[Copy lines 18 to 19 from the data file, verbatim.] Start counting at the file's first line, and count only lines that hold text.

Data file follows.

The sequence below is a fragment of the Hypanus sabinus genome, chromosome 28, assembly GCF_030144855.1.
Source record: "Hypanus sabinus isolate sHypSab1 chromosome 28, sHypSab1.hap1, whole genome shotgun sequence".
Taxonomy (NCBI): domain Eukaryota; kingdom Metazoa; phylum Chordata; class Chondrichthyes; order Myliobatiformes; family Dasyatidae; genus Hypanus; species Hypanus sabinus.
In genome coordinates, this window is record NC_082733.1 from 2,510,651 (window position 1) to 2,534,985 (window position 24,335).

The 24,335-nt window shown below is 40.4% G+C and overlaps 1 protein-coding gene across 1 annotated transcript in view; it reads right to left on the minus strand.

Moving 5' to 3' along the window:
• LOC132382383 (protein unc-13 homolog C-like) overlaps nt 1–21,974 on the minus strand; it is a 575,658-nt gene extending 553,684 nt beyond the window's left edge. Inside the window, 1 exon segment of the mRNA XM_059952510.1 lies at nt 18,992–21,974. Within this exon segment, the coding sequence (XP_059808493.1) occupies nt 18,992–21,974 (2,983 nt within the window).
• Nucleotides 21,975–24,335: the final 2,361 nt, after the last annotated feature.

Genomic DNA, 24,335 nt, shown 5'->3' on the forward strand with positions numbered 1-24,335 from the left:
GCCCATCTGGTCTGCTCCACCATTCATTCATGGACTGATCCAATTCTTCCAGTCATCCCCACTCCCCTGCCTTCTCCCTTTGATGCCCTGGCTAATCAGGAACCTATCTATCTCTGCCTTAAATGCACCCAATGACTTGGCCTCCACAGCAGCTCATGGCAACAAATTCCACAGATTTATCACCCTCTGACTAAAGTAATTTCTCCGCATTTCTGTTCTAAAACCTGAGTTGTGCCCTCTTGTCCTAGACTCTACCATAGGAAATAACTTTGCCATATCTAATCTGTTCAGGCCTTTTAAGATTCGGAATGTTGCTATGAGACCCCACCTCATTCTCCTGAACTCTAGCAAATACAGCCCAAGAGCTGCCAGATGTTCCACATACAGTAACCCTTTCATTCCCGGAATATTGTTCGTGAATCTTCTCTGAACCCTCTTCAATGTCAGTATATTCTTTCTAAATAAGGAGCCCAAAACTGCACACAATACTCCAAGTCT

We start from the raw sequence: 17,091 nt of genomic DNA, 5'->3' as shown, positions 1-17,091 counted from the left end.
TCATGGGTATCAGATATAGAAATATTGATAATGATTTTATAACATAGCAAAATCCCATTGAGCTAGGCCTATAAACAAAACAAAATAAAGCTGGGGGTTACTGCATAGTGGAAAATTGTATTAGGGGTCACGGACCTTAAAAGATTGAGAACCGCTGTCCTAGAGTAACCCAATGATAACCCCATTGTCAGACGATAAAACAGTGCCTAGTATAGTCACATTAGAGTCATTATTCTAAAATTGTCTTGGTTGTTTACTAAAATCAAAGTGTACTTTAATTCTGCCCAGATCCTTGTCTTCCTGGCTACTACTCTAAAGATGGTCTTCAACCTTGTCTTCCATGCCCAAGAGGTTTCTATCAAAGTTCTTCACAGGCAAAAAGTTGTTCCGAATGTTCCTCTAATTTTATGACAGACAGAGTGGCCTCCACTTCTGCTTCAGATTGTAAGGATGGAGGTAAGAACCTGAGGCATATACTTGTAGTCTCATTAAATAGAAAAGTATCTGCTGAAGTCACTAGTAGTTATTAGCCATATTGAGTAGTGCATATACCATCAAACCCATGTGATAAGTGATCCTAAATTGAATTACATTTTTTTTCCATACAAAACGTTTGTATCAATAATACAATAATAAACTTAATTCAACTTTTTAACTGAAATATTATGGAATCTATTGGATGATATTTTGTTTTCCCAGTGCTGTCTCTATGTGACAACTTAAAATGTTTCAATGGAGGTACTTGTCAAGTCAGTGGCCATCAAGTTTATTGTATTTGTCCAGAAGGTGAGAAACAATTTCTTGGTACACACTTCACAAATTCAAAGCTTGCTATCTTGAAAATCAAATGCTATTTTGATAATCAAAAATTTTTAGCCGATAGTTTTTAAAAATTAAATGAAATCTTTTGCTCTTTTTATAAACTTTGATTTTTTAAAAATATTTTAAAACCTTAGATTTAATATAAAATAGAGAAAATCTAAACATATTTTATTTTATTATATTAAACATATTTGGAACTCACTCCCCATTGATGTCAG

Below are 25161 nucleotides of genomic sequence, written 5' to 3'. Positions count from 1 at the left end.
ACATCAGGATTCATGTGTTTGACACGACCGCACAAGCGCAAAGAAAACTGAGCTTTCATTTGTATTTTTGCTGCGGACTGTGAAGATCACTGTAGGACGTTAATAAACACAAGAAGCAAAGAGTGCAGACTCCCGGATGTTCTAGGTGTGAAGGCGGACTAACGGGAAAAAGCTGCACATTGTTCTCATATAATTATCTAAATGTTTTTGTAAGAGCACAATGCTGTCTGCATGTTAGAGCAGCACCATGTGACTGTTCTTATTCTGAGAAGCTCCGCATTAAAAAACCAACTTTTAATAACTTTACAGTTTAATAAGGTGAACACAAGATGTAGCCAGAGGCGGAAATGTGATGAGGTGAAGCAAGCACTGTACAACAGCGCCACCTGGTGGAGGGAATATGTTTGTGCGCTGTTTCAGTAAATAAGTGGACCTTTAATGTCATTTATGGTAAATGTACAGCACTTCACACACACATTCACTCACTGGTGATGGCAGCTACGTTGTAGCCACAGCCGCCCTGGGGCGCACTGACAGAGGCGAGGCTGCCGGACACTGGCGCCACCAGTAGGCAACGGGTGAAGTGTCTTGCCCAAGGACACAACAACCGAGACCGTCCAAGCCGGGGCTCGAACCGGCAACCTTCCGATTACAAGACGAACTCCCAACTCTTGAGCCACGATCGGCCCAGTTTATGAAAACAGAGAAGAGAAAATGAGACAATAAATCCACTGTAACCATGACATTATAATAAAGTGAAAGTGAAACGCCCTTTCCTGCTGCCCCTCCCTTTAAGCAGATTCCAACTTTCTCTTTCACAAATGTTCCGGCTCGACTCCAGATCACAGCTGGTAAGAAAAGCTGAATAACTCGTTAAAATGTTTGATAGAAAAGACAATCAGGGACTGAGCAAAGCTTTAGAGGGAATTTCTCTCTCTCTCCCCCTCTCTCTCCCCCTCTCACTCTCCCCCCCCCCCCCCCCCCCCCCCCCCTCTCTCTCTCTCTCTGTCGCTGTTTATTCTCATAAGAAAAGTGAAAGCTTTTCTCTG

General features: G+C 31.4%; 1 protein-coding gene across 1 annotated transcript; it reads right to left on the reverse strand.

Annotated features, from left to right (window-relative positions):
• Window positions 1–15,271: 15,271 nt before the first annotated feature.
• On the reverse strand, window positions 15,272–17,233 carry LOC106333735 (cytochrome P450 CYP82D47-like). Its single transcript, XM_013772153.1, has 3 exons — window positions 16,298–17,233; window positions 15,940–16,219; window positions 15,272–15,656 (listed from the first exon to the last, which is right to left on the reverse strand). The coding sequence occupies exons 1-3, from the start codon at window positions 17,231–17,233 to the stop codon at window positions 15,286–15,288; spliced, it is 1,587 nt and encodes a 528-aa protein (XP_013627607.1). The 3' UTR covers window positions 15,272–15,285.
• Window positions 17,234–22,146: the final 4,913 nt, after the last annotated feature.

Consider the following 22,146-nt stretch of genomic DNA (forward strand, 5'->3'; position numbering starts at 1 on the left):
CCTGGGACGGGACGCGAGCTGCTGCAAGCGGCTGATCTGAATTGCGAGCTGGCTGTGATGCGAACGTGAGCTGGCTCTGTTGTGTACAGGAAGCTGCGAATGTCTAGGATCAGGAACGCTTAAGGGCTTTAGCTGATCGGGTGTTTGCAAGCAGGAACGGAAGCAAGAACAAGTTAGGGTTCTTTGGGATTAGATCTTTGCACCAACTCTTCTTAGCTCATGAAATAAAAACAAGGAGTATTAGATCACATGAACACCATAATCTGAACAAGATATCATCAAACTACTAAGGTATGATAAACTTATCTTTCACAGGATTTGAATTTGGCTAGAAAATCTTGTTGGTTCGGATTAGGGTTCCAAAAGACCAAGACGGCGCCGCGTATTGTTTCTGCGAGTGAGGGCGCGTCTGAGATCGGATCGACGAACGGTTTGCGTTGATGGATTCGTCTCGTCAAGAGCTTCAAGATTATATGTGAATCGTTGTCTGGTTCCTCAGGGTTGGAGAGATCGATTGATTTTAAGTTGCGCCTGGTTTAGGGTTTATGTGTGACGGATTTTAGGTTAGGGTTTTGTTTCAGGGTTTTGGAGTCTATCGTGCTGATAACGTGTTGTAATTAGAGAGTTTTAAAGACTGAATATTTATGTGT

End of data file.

• On the reverse strand, window positions 15,272–17,233 carry LOC106333735 (cytochrome P450 CYP82D47-like). Its single transcript, XM_013772153.1, has 3 exons — window positions 16,298–17,233; window positions 15,940–16,219; window positions 15,272–15,656 (listed from the first exon to the last, which is right to left on the reverse strand). The coding sequence occupies exons 1-3, from the start codon at window positions 17,231–17,233 to the stop codon at window positions 15,286–15,288; spliced, it is 1,587 nt and encodes a 528-aa protein (XP_013627607.1). The 3' UTR covers window positions 15,272–15,285.
• Window positions 17,234–22,146: the final 4,913 nt, after the last annotated feature.